RIO GRANDE

FROM THE ROCKY MOUNTAINS TO THE GULF OF MEXICO

Lourie, following the format of his previous photo-essays (Yukon River, 1992, etc.), traces the route of the Rio Grande, third longest river in the US, from its origin high in the Colorado mountains, 1,885 miles to the Gulf of Mexico. Along the way, historic and contemporary photographs tell of people and events past and present. The first-person narrative makes the past come alive; under discussion are ranchers, miners, and outlaws such as Billy the Kid and Pancho Villa. Lourie visits Taos Pueblos, describes the petroglyphs carved in the rocks, rafts, and camps along the shores, stops at a ghost town flooded when the Falcon Dam was created, interviews border patron officers, and ends at the azure waters of the gulf. Throughout the narrative runs an accomplished combination of history, geography, archaeology, and ecology. (Nonfiction. 10-12)

Pub Date: Feb. 1, 1999

ISBN: 1-56397-706-0

Page Count: 48

Publisher: Boyds Mills

Review Posted Online: May 20, 2010

Kirkus Reviews Issue: Feb. 1, 1999

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RIVER

In a series of folk-art paintings, Atwell (Barn, 1996) charts an American river’s decline from unspoiled to trash-strewn, then its recovery due to the efforts of concerned people. Although readers may be thrown by the brief text’s vagueness (“They changed the warehouses. They tore down some of the factories. They planted trees. They wanted to share”), the message comes through clearly in the striking riverine scenes, as bright skies and blue waters change to lowering clouds and gray dinginess, then back to idealized views of grassy approaches and families at play. (Picture book. 5-7)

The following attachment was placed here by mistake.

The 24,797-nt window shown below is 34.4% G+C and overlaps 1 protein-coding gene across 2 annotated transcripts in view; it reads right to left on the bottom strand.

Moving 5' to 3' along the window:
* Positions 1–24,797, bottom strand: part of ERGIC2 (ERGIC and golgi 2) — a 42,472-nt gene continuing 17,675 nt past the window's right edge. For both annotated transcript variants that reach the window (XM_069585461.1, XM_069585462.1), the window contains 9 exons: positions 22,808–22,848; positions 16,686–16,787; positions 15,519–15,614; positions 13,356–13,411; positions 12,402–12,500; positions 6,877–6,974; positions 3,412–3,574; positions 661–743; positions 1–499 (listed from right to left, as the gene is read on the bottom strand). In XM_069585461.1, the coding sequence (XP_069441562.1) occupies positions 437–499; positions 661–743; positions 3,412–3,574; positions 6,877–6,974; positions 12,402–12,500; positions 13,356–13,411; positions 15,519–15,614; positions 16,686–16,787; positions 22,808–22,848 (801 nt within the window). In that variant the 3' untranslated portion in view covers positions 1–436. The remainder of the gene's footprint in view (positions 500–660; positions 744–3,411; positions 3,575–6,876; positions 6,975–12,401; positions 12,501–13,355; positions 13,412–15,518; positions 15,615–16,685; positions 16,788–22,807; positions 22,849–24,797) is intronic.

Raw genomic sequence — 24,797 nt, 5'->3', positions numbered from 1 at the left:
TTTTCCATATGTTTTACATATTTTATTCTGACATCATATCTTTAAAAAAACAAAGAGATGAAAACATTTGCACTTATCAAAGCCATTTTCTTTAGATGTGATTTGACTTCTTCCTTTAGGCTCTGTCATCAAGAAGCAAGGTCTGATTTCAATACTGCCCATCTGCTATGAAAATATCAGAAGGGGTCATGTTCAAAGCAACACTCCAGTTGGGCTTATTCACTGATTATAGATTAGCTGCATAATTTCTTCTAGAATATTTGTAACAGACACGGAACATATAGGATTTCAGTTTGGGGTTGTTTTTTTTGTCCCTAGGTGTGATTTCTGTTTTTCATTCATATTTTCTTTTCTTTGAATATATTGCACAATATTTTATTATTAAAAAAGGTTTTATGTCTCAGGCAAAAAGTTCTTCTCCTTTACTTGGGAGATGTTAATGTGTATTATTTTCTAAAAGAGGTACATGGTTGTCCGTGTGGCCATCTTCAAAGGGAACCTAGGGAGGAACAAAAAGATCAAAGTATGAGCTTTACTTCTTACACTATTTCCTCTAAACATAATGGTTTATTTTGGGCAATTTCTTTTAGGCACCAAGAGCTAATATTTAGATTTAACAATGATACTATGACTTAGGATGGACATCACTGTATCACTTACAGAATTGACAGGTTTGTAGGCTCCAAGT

Pub Date: Sept. 1, 1999

ISBN: 0-395-93546-6

Page Count: 32

Publisher: Houghton Mifflin

Review Posted Online: June 24, 2010

Kirkus Reviews Issue: July 1, 1999

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THE SECRET LIFE OF TREES

paper 0-7894-4760-6 This entry in the Eyewitness Readers series offers children the insight that the trees that surround them are among the tallest, heaviest, and oldest living things on Earth. Keeping the language simple and flowing, Chevallier explains the difference between deciduous trees and conifers, the parts of a tree, and how trees grow. The author also shows how trees provide habitats for other creatures, and explains in easy terms their life cycles. Full-color photographs help readers visualize concepts—a tree’s canopy, its root system—that might not always be obvious, or visible. The book is geared toward beginning readers who are just learning to read alone, and will certainly help them see both the forest and the trees. (Nonfiction. 6-9)

Pub Date: Nov. 1, 1999

ISBN: 0-7894-4761-4

Page Count: 32

Publisher: DK Publishing

Review Posted Online: May 20, 2010

Kirkus Reviews Issue: Nov. 15, 1999

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